Then of course, there's William Brown Street, the Cultural Quarter, home to 23 Grade II listed structures and 2 Grade I listings, with one of the finest neo-Grecian buildings in the world being the pick of the bunch, the grandest of them all, St.Georges Hall.
Collectively, all six zones define what has been described by UNESCO as, the 'Liverpool Maritime Mercantile City'.
The 'International Council on Monuments & Sites' and the 'World Heritage Committee' was so impressed with Liverpool that it declared:
Liverpool is an outstanding example of a world mercantile port city, which represents the early development of global trading and cultural connections throughout the British Empire.
The Albert Dock - Liverpool
Liverpool's world famous Albert Dock comprises of a series of
dock buildings and warehouses.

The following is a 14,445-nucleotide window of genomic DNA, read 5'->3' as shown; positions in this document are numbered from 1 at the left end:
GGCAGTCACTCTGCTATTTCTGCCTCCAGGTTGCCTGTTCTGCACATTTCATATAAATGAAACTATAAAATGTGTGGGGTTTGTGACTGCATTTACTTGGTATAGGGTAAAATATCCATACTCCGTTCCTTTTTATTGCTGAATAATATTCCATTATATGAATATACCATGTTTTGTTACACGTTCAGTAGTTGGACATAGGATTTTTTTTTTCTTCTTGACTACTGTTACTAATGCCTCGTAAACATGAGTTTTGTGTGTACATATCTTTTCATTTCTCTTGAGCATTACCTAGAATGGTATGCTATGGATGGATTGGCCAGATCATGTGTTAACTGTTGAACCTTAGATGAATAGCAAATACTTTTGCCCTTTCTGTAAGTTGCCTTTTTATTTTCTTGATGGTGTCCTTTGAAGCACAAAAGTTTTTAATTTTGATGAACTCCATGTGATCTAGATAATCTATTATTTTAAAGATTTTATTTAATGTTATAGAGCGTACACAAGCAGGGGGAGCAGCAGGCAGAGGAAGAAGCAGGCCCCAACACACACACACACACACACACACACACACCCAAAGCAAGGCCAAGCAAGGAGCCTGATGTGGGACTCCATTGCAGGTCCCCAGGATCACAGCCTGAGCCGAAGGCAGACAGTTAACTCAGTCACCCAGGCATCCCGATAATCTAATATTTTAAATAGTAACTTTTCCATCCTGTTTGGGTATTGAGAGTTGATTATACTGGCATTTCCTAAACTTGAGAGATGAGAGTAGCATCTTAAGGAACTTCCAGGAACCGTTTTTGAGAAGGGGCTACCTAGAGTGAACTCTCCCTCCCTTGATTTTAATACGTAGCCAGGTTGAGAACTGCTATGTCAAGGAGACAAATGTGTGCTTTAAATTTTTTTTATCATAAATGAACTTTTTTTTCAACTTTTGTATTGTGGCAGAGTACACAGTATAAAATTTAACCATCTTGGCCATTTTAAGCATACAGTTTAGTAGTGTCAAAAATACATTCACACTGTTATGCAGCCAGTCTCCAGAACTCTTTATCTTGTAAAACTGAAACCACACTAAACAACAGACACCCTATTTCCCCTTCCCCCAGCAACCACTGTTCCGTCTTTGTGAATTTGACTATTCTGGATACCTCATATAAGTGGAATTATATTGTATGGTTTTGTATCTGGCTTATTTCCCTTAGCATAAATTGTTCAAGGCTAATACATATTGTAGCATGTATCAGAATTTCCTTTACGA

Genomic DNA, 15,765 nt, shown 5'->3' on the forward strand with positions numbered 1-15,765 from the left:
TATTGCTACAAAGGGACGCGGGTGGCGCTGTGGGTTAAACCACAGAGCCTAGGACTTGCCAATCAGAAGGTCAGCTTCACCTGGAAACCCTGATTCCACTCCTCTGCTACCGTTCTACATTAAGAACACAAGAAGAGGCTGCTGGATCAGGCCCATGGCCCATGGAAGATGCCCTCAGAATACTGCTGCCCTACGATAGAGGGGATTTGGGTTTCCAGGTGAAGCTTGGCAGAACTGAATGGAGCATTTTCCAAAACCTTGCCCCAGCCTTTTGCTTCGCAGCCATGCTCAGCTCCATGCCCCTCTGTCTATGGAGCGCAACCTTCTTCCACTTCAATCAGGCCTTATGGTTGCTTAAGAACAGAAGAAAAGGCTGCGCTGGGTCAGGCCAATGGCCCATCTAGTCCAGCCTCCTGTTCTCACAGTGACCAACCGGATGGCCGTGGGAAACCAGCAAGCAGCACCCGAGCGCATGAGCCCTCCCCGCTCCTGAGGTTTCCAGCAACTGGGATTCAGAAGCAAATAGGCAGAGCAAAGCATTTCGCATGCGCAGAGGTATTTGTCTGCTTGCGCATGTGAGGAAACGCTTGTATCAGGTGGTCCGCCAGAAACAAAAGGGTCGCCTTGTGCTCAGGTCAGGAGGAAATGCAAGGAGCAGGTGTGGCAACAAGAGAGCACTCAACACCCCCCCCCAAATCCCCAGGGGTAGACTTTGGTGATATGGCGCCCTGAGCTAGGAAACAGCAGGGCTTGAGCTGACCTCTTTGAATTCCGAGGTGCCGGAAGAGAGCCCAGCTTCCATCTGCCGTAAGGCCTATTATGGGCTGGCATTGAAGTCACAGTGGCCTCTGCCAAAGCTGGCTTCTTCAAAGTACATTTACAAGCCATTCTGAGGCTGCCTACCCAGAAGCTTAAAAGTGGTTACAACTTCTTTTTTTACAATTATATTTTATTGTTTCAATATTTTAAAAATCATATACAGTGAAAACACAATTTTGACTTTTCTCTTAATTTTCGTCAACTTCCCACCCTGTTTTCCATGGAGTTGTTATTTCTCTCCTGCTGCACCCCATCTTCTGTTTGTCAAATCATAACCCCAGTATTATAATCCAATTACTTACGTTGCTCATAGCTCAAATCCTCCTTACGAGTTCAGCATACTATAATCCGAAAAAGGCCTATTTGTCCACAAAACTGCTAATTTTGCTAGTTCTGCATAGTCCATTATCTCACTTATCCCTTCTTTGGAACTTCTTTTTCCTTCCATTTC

It was considered a revolutionary docking system when it was built in 1846,
as ships could dock directly alongside their intended warehouses.
With four million visitors each year, it is the United Kingdom's most visited multi-use attraction outside of London.
The grand old Albert Dock was the first structure in Britain to be built from cast iron, brick and stone. With no structural wood, it was the 'First Non-combustible Warehouse System in the World'.
In 1848, two years after is was constructed, it was also modified to feature the 'First Hydraulic Cranes in the World'.
At its height of operations, the dock was used to store many valuable items, such as Brandy, Cotton, Ivory, Silk, Sugar, Tea and Tobacco.
In 1972, the general decline of the docklands in Liverpool led to the Albert Dock eventually closing. The giant structure layed derelict for the next ten years, before finally being redeveloped by the 'Merseyside Development Corporation'.